. At least to me, Jekyll’s simplicity is a feature that forces me to think about the value of, for example, a tag archive or automatic image formatting before implementing it. With a CMS these features are there waiting for you to use or extend. WordPress for example provides a really simple API to extend the WYSIWYG interface with ‘shortcodes.’ All of this comes in handy when you need to create a blog post with images floated left and right and center, or when building that tag archive (easy as it may
be
) means taking away time from publishing real content.

If I’m not a developer, needing to become one or hire one just to start writing a blog post is a pretty high barrier to entry. Feeling like I need to become one just to write a blog post is even higher. The reason I became a developer in the first place was that in 2006 when I needed to reboot my college radio station’s website WordPress was insanely easy to install and configure and gave us almost everything we needed (with the right theme and plugins), and in 2009 when I built the first version of HarmsBoone.org and International Underground I didn’t need to learn much beyond CSS and a few WordPress methods. When I eventually needed to know more it was still a fairly low barrier to entry and we always had a website that everybody could edit. In particular, Child themeing is particularly useful for learning WordPress on the fly.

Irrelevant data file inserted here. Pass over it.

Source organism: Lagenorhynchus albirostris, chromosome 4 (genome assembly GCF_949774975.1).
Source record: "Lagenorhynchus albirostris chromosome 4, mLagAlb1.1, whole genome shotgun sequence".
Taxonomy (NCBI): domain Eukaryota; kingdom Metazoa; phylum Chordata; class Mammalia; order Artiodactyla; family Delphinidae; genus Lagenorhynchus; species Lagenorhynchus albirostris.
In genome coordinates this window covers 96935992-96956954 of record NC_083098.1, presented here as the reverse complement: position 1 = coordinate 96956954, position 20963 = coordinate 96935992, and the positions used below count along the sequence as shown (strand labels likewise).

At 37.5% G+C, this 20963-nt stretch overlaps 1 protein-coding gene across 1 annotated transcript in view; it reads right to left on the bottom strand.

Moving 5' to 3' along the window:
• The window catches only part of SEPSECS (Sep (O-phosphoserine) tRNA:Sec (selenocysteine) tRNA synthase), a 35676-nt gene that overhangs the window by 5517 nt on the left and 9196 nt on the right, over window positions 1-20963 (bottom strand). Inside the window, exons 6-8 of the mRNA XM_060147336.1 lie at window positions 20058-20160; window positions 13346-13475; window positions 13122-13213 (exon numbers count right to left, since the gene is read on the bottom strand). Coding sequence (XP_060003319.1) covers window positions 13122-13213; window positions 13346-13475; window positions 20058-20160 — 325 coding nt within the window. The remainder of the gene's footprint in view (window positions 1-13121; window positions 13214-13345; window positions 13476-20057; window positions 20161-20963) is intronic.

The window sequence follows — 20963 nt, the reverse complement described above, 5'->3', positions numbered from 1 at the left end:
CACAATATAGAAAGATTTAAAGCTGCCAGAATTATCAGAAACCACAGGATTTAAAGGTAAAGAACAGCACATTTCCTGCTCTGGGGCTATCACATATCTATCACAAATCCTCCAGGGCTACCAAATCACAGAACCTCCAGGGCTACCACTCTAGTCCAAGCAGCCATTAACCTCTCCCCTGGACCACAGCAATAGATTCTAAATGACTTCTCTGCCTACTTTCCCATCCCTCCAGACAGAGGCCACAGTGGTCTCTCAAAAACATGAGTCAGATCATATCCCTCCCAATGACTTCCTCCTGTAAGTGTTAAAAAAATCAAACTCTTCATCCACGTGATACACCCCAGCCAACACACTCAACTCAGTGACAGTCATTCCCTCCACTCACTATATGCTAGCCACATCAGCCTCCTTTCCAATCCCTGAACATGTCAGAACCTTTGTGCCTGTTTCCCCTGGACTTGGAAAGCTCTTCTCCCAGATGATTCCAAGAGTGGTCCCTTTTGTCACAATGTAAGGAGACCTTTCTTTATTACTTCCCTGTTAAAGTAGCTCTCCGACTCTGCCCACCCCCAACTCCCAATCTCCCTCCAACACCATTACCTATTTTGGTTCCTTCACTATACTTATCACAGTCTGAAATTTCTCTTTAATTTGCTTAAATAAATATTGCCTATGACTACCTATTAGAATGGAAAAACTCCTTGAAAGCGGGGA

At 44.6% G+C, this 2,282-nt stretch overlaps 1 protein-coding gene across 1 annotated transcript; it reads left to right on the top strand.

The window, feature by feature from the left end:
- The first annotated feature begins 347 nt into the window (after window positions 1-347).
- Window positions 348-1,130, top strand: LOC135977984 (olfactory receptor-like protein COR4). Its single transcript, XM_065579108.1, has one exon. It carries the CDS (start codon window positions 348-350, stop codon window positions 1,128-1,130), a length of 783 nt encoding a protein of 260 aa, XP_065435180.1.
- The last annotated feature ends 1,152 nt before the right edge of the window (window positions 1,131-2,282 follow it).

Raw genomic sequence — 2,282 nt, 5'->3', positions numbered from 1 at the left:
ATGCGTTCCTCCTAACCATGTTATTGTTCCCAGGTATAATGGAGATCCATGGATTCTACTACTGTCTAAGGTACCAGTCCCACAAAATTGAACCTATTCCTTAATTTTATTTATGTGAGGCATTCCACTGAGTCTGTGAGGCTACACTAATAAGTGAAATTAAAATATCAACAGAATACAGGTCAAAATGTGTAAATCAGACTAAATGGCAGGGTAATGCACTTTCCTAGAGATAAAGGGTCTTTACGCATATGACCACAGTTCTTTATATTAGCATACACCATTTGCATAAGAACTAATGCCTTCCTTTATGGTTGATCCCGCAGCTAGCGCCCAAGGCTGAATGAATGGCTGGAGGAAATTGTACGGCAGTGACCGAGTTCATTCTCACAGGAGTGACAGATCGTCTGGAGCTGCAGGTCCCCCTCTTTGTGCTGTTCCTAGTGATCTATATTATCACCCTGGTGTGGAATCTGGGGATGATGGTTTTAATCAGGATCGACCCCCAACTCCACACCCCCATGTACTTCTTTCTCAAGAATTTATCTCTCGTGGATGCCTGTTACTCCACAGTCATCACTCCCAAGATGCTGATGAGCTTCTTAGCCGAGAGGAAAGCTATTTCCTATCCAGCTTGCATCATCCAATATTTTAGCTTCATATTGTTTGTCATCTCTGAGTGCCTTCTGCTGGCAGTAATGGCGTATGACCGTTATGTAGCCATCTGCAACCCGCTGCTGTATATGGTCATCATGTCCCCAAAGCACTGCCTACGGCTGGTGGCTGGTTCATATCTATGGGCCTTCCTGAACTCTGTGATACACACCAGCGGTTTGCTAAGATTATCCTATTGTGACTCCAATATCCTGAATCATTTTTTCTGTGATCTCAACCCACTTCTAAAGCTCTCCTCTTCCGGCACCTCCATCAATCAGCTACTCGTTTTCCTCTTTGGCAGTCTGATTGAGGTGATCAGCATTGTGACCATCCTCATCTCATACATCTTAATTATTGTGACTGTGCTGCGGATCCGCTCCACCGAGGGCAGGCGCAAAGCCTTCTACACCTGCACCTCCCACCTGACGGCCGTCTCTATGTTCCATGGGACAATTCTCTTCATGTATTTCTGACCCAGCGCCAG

Static sites, for all their simplicies and technical advantages, still have a pretty high barrier to entry, especially if you need to overcome the limitations GitHub pages puts on Jekyll sites. And to be fair, WordPress has significant (read: 8-10 year) head start over Jekyll plus the entire WordPress Core and Automattic teams nurturing the developer base.